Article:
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    ABSTRACT: We discuss the potential of the eROSITA telescope on board the Spectrum-Roentgen-Gamma (SRG) observatory to detect stellar tidal disruption events (TDE) during its 4-year all-sky survey. These events are expected to reveal themselves as luminous flares of UV/soft X-ray emission associated with the centres of previously non-active galaxies and fading by few orders of magnitude on time-scales of several months to years. Given that eROSITA will complete an all-sky survey every 6 months and a total of 8 such scans will be performed over the course of the mission, we propose to distinguish TDEs from other X-ray transients using two criteria: I) large (more than a factor of 10) X-ray variation between two subsequent 6-month scans and ii) soft X-ray spectrum. The expected number of TDE candidates is $\sim 10^3$ per scan (with most of the events being new discoveries in a given scan), so that a total of several thousand TDE candidates could be found during the 4-year survey. The actual number may significantly differ from this estimate, since it is based on just a few TDEs observed so far. The eROSITA all-sky survey is expected to be nearly equally sensitive to TDEs occurring near supermassive black holes (SMBH) of mass between $\sim 10^6$ and $\sim 10^7 M_\odot$ and will thus provide a unique census of quiescent SMBHs and associated nuclear stellar cusps in the local Universe ($z\lesssim 0.15$). Information on TDE candidates will be available within a day after their detection and localization by eROSITA, making possible follow-up observations that may reveal peculiar types of TDEs.
    Monthly Notices of the Royal Astronomical Society 04/2013; · 5.52 Impact Factor
  • Rishi Khatri, Rashid A. Sunyaev
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    ABSTRACT: Silk damping at redshifts 1.5 x 10^4 < z < 2 x 10^6 erases CMB anisotropies on scales corresponding to the comoving wavenumbers 8 < k < 10^4 Mpc^-1 (10^5 < \ell < 10^8). This dissipated energy is gained by the CMB monopole, creating distortions from a blackbody in the CMB spectrum of the \mu-type and the i-type. We study, using Fisher matrices, the constraints we can get from measurements of these spectral distortions on the primordial power spectrum from future experiments such as Pixie, and how these constraints change as we change the frequency resolution and the sensitivity of the experiment. We show that the additional information in the shape of the $i$-type distortions, in combination with the \mu-type distortions, allows us to break the degeneracy between the amplitude and the spectral index of the power spectrum on these scales and leads to much tighter constraints. We quantify the information contained in both the \mu-type distortions and the i-type distortions taking into account the partial degeneracy with the y-type distortions and the temperature of the blackbody part of the CMB. We also calculate the constraints possible on the primordial power spectrum when the spectral distortion information is combined with the CMB anisotropies measured by the WMAP, SPT, ACT and Planck experiments.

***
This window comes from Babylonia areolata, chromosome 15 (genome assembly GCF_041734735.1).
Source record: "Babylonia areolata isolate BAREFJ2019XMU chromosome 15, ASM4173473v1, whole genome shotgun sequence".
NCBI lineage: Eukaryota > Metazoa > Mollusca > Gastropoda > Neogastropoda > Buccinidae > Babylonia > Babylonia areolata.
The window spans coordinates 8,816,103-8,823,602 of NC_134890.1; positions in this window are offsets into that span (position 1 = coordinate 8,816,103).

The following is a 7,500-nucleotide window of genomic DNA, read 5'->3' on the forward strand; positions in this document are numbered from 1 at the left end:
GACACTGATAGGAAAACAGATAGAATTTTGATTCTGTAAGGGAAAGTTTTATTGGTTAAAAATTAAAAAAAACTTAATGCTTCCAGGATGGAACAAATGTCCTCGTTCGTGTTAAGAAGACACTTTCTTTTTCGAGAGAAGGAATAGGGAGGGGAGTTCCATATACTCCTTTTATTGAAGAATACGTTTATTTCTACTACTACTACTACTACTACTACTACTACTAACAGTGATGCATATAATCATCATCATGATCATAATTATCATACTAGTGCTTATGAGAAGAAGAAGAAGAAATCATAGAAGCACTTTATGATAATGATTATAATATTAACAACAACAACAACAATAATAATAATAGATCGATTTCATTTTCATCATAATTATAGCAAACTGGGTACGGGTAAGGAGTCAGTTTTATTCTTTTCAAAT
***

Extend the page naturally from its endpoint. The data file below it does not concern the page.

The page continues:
Journal of Cosmology and Astroparticle Physics 03/2013; 2013(06). · 6.04 Impact Factor
  • Rishi Khatri, Rashid Sunyaev
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    ABSTRACT: Spectrum created by energy release in the early Universe, before recombination, creates distortions which are a superposition of ?-type, y-type and intermediate-type distortions. The final spectrum can thus be constructed from the templates, once energy injection rate as a function of redshift is known. This package contains the templates spaced at dy=0.001 for y<1 and dy=0.01 for y>1 covering a range 0.001 < y < 10. Also included is a Mathematica code which can combine these templates for user-defined rate of energy injection as a function of redshift. Silk damping, particle decay and annihilation examples are also included.
    Astrophysics Source Code Library. 03/2013;